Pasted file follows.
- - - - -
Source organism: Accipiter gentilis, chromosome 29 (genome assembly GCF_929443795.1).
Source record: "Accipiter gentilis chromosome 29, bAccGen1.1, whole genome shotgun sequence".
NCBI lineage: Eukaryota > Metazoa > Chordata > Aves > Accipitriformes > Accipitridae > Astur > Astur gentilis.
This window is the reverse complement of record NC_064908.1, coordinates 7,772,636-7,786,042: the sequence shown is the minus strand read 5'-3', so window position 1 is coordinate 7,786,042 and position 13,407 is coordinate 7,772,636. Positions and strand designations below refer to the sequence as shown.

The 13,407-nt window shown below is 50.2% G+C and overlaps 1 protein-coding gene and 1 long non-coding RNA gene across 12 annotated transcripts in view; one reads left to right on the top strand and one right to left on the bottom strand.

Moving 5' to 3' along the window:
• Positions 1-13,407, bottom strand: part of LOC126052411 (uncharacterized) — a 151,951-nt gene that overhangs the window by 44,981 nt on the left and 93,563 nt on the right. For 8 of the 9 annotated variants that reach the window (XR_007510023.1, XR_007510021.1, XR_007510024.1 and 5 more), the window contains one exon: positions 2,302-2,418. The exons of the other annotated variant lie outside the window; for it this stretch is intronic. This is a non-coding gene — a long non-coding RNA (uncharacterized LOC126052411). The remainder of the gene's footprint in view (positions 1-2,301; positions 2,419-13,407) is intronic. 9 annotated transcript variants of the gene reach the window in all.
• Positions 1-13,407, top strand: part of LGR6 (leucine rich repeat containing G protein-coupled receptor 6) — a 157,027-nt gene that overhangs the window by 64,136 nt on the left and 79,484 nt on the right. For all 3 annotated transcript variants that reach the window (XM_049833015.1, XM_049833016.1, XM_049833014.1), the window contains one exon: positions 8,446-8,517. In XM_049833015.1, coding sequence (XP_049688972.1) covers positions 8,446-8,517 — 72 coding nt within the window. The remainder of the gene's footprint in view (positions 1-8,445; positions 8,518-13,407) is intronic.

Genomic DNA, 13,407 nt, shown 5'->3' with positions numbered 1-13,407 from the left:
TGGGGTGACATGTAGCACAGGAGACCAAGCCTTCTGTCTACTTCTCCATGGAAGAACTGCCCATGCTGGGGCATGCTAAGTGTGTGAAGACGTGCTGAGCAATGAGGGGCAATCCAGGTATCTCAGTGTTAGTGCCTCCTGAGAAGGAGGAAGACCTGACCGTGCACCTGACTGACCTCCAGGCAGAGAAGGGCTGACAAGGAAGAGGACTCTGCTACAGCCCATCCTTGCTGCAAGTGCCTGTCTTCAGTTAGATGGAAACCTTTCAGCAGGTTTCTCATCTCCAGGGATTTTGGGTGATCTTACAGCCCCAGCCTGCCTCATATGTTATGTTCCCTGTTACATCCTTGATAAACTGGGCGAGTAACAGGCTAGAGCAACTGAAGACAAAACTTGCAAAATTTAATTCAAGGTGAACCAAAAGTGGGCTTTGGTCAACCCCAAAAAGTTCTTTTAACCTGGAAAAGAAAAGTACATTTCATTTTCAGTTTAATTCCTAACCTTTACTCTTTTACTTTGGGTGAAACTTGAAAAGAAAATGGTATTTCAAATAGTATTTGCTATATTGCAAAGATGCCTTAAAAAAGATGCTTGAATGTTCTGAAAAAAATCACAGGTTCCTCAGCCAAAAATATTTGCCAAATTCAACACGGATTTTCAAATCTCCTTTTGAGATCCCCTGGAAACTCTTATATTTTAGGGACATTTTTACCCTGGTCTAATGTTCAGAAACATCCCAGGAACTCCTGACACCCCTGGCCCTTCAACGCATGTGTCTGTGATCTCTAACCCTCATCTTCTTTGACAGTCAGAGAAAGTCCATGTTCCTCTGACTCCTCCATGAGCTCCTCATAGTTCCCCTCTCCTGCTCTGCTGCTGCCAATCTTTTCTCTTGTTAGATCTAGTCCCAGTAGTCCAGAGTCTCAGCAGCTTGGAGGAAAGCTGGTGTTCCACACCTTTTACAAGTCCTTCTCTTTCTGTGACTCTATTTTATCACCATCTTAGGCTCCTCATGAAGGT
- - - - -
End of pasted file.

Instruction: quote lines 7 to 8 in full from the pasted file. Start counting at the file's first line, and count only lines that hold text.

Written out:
• Positions 1-13,407, bottom strand: part of LOC126052411 (uncharacterized) — a 151,951-nt gene that overhangs the window by 44,981 nt on the left and 93,563 nt on the right. For 8 of the 9 annotated variants that reach the window (XR_007510023.1, XR_007510021.1, XR_007510024.1 and 5 more), the window contains one exon: positions 2,302-2,418. The exons of the other annotated variant lie outside the window; for it this stretch is intronic. This is a non-coding gene — a long non-coding RNA (uncharacterized LOC126052411). The remainder of the gene's footprint in view (positions 1-2,301; positions 2,419-13,407) is intronic. 9 annotated transcript variants of the gene reach the window in all.
• Positions 1-13,407, top strand: part of LGR6 (leucine rich repeat containing G protein-coupled receptor 6) — a 157,027-nt gene that overhangs the window by 64,136 nt on the left and 79,484 nt on the right. For all 3 annotated transcript variants that reach the window (XM_049833015.1, XM_049833016.1, XM_049833014.1), the window contains one exon: positions 8,446-8,517. In XM_049833015.1, coding sequence (XP_049688972.1) covers positions 8,446-8,517 — 72 coding nt within the window. The remainder of the gene's footprint in view (positions 1-8,445; positions 8,518-13,407) is intronic.